Camera lucida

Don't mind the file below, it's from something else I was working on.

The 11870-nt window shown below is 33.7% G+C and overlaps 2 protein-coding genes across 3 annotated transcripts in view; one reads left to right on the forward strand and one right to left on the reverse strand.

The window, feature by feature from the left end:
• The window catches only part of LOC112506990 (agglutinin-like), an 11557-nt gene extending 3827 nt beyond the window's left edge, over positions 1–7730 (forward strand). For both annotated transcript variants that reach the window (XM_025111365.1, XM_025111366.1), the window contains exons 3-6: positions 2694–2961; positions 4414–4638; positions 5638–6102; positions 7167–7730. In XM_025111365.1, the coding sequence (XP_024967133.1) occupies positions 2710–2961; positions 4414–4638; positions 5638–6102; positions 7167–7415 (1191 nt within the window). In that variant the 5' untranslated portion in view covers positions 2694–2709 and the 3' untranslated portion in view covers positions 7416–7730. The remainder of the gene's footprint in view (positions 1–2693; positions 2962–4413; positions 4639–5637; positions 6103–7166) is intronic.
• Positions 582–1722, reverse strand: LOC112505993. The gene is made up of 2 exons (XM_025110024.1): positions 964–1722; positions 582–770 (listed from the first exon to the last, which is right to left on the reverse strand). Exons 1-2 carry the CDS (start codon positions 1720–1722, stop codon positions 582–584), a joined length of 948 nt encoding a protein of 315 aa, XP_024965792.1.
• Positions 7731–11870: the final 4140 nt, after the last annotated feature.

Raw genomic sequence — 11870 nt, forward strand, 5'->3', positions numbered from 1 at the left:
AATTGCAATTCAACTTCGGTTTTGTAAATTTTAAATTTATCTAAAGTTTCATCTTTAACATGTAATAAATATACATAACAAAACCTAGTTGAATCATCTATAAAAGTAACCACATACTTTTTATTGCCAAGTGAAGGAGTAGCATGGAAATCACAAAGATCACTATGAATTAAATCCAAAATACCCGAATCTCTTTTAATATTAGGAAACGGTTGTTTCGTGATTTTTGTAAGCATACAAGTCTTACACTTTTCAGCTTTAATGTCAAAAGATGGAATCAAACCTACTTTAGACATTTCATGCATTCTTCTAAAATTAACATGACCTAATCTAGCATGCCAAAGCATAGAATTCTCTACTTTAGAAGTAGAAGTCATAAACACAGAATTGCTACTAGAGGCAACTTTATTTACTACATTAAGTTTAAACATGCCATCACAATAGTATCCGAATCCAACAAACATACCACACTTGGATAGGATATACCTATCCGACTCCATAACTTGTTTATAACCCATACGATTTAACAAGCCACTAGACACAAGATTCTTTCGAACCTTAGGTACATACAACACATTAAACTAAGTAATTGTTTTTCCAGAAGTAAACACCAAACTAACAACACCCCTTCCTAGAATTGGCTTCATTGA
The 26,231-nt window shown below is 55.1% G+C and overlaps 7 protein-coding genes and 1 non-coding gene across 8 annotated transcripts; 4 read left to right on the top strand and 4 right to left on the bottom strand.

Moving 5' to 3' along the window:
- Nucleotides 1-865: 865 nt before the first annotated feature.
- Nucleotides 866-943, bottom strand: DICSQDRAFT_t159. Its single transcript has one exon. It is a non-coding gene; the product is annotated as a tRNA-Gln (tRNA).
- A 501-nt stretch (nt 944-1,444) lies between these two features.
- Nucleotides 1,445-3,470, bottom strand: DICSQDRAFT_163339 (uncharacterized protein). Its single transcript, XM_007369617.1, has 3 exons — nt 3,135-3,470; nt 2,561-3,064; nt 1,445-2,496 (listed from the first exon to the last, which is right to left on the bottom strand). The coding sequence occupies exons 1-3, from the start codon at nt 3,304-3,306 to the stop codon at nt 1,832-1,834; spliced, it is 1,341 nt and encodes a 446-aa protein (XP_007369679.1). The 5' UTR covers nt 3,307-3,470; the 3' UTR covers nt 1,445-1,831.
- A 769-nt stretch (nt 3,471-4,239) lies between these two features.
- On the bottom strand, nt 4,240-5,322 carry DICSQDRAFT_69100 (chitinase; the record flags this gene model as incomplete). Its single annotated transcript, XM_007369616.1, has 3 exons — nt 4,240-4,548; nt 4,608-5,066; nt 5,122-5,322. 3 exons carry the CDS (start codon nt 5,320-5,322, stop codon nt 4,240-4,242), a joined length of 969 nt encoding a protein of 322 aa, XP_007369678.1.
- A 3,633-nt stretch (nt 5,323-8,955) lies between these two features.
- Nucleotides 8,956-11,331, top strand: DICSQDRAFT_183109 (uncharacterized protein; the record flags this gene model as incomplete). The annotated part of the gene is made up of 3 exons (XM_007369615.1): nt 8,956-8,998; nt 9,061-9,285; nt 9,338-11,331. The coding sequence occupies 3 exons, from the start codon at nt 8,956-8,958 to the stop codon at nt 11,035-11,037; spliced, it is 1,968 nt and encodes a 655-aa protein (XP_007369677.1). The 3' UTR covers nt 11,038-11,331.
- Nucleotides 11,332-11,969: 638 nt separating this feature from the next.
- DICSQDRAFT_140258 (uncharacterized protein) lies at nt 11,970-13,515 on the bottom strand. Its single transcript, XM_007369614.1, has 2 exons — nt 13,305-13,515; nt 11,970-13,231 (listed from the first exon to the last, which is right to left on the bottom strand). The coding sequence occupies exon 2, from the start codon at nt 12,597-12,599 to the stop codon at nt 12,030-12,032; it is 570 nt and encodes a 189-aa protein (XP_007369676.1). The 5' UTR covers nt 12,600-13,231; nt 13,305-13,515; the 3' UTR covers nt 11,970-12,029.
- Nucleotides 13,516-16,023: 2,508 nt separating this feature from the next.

A term from an Italian word meaning "light chamber", it was an optical device invented in 1674 by Richard Hooke and redesigned and patented in 1807 by William Hyde Wollaston. A Camera Lucida projects an image on a surface so that it can be traced. The technique is used by many commercial artists because of the ease of copying accurately and also because the mechanism allows for size variations. Sources: Ralph Mayer, "A Dictionary of Art Terms and Techniques"; Kimberley Reynolds and Richard Seddon, "Illustrated Dictionary of Art Terms" <br><br>A device much like an opaque projector, which replaced it, using a prism (lens) and mirrors to project the image of an external object onto a flat surface so that its image may be traced. Replacing the camera obscura, it was invented in the seventeenth century, but not widely used until the nineteenth. Literally, "lighted room." Artist David Hockney (English, lives and works in USA, 1937-) theorized in 2001 that many more artists than have previously been acknowledged ? Jean-Auguste-Dominique Ingres (French, 1780-1867) for instance ? used camera lucidas (and other lensed devices), causing some controversy over whether this is true, and whether it was in any ways unethical.Also see copy, likeness, mirror, pinhole camera, Realism, representation, simulacrum, and simulation.